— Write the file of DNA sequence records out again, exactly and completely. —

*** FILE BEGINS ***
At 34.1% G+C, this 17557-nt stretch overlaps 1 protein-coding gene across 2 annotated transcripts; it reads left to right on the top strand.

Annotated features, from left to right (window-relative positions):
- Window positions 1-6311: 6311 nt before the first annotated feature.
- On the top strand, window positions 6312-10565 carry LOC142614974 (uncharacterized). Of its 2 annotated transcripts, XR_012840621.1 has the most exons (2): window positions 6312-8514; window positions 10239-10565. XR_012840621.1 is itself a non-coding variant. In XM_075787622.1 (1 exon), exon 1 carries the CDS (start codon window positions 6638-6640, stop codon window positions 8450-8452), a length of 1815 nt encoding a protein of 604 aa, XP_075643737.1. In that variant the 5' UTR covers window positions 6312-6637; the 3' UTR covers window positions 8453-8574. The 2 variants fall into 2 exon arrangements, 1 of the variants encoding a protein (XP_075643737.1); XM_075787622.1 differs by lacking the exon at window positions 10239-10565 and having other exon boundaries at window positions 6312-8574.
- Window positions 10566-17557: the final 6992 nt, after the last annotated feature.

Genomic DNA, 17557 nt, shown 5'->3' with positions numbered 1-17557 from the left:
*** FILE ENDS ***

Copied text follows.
At 34.1% G+C, this 17557-nt stretch overlaps 1 protein-coding gene across 2 annotated transcripts; it reads left to right on the top strand.

Annotated features, from left to right (window-relative positions):
- Window positions 1-6311: 6311 nt before the first annotated feature.
- On the top strand, window positions 6312-10565 carry LOC142614974 (uncharacterized). Of its 2 annotated transcripts, XR_012840621.1 has the most exons (2): window positions 6312-8514; window positions 10239-10565. XR_012840621.1 is itself a non-coding variant. In XM_075787622.1 (1 exon), exon 1 carries the CDS (start codon window positions 6638-6640, stop codon window positions 8450-8452), a length of 1815 nt encoding a protein of 604 aa, XP_075643737.1. In that variant the 5' UTR covers window positions 6312-6637; the 3' UTR covers window positions 8453-8574. The 2 variants fall into 2 exon arrangements, 1 of the variants encoding a protein (XP_075643737.1); XM_075787622.1 differs by lacking the exon at window positions 10239-10565 and having other exon boundaries at window positions 6312-8574.
- Window positions 10566-17557: the final 6992 nt, after the last annotated feature.

Genomic DNA, 17557 nt, shown 5'->3' with positions numbered 1-17557 from the left: